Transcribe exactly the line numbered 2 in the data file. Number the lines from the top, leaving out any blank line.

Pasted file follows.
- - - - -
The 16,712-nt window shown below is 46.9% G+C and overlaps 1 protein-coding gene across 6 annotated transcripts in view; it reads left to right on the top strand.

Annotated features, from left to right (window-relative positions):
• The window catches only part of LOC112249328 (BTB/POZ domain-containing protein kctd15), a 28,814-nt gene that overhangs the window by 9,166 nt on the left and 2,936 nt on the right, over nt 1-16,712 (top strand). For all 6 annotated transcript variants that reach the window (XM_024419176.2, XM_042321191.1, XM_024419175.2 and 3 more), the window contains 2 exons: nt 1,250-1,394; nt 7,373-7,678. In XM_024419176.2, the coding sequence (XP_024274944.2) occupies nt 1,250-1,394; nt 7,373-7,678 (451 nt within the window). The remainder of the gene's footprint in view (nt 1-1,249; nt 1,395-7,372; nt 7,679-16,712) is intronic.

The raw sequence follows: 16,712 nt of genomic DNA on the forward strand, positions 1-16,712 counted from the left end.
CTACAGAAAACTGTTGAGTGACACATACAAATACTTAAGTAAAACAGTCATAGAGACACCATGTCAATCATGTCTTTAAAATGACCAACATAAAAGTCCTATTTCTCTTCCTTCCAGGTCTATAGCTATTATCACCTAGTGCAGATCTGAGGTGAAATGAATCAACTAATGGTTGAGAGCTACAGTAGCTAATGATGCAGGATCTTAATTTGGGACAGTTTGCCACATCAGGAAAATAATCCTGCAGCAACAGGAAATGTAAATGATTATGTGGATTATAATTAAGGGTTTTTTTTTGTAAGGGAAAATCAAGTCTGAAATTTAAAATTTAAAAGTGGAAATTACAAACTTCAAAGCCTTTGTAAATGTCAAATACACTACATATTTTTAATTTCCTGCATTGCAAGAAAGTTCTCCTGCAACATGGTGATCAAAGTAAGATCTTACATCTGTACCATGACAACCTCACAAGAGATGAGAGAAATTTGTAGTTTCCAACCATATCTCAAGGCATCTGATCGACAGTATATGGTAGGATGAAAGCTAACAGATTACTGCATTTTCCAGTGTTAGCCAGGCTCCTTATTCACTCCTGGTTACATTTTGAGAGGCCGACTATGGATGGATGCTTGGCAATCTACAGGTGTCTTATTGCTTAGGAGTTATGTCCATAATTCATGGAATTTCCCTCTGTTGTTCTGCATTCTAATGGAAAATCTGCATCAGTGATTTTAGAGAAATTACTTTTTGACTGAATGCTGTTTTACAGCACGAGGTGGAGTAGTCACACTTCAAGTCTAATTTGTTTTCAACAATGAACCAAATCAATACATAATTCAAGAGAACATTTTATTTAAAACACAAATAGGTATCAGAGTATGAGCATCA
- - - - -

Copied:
Annotated features, from left to right (window-relative positions):